- As John Meikle states in his diary, Rhodes set up what he called a “Looting Committee”. John was trusted by Rhodes to have a leading role in this Looting Committee. “Farm rights were also being sold for 10 pounds each and loot rights were fetching 12 pounds,” he notes. Rhodes, Meikles writes, “gave me 70 men and ammunition and told me to kill as many cattle as I wanted for food”.
With a show of hands, a wealthy family have finally checked out of part of a business they built over a century ago from empty beer crates and stolen cattle.
An extraordinary general meeting of Meikles Limited last Friday voted to sell Meikles Hotel, for decades the crown jewel of the empire. Investment firm Albwardy of the United Arab Emirates, which operates hotel brands such as the Hyatt and Four Seasons, is to buy the hotel for US$20 million.
With the hotel needing reinvestment, of as much as US$30 million, and now surrounded by a fast degrading central business district, the Albwardy offer looked too good to resist. Years ago, the idea that, one day, the family would sell the hotel would have been dismissed years ago. The hotel has a special place in Zimbabwe’s commercial and political history.
The hotel’s story starts with brothers John, Thomas and Stewart Meikle, whose family had caught a ship from Scotland to seek better fortunes abroad in South Africa.
Their first venture was transport and then farming, but this soon failed, and they joined a trek north.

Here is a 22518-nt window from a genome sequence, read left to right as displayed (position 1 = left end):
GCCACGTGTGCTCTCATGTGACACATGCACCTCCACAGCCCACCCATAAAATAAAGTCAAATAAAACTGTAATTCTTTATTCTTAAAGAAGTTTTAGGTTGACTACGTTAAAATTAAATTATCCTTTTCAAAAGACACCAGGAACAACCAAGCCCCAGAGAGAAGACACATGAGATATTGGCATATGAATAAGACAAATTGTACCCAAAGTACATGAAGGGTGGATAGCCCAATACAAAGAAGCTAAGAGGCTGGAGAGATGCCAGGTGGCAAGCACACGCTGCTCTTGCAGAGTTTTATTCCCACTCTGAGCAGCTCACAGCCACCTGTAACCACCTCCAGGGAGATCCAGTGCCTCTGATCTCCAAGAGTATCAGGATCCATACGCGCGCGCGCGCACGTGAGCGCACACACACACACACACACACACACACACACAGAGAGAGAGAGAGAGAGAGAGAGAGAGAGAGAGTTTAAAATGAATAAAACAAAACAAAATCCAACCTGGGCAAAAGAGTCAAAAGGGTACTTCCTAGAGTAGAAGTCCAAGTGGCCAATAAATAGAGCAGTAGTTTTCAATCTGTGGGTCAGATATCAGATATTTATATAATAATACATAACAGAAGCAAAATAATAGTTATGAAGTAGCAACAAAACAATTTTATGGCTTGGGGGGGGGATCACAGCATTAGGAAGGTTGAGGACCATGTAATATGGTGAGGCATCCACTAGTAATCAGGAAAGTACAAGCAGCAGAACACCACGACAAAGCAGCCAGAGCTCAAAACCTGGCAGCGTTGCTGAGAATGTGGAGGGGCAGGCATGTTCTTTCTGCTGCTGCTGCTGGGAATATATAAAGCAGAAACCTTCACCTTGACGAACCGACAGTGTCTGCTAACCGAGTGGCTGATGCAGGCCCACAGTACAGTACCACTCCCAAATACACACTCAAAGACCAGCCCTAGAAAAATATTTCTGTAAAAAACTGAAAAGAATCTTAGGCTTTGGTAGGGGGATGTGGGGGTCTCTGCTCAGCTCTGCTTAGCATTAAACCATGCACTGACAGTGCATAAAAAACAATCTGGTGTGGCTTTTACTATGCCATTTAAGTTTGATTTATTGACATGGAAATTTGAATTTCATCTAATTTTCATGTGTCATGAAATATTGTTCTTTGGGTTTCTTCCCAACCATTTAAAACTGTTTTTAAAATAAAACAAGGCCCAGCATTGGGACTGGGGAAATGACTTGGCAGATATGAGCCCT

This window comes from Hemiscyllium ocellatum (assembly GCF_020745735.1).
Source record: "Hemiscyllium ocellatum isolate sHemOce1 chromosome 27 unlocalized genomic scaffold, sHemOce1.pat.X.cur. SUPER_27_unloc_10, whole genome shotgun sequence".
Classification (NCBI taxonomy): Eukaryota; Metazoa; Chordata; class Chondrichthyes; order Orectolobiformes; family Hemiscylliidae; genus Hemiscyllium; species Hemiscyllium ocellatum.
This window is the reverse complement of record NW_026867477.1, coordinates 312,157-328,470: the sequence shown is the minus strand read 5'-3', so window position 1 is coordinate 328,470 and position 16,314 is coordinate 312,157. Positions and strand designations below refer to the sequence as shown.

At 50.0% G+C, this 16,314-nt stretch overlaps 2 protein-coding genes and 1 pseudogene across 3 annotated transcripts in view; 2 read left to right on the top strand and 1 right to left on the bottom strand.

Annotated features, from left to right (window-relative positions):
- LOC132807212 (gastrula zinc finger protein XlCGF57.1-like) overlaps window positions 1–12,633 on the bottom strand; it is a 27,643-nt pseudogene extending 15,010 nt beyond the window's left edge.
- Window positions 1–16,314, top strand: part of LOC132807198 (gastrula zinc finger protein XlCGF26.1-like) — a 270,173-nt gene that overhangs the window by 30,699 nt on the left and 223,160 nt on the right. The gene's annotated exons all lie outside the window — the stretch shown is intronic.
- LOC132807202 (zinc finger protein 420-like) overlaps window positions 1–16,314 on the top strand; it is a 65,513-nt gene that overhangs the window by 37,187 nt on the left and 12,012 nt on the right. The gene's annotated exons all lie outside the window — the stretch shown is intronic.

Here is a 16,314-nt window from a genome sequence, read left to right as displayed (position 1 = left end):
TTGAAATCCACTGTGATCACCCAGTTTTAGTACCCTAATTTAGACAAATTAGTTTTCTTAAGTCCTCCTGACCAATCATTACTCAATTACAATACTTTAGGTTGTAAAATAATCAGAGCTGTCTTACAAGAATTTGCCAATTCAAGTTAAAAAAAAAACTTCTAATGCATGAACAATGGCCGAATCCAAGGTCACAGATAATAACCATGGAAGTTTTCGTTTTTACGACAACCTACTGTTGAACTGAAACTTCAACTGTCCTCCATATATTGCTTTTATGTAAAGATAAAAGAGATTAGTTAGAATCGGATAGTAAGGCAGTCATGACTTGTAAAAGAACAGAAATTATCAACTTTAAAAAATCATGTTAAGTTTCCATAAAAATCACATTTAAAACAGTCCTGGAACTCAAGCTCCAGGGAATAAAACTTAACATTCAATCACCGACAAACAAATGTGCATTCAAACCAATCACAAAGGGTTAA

They arrived at Fort Victoria, now Masvingo, “with a speculative five wagons of general merchandise and three of liquor”, according to an entry in “The Guide to the Historical Manuscripts in the National archives of Rhodesia”.
After some initial success in trading, they set up a supply store, with empty crates of booze making up the walls.John Meikle, quoted in the Rhodesian Genesis, a book on how Rhodesia was built, details their beginnings:
“We arrive at Fort Victoria on the 7th May 1891. The original site of Fort Victoria consisted of a few wattle and daub buildings and a roughly thrown up ground fort surmounted by sacks filled with sand.
Ours was the first consignment of fresh stocks of general merchandise to arrive in the country since its occupation,” he writes.
“Our plans for the future were very indefinite. We decided, if we could sell out, that we would do so and return for a further lot of goods. But things were in a very bad way — there was no money in the place, very little outside capital having up to then come in to develop the mines.
The pioneers were for the most part scattered (all) over the country prospecting and pegging farms, earning next to nothing.”
The existing businessmen didn’t take too kindly to these new arrivals, he says. Soon, the Meikles decided to set up their own store, and it was with the cheapest materials they could rustle up. Straight away, they priced the products they had brought in a way to undercut the competition.
“Consequently a very rough shelter was run up, using the whiskey cases for a wall and buck-sail for a roof. We were soon ready to start business. Sugar was selling at 1/6d. per lb. and we reduced it to 6d., and other things in proportion, the result being that whatever little business was done came to us. Our fresh stocks were an additional attraction. Flour was unprocurable until then.”
Stewart remained to run the business as Tom and John returned to Pretoria to pick up more stock ordered from Durban.
“This is the story of the start of the firm of Meikle Brothers. Little did we think at the time that business would grow and develop as it has done, that the firm would eventually take a leading part in the commercial life of the country. Most things have small beginnings and our venture was one of them.”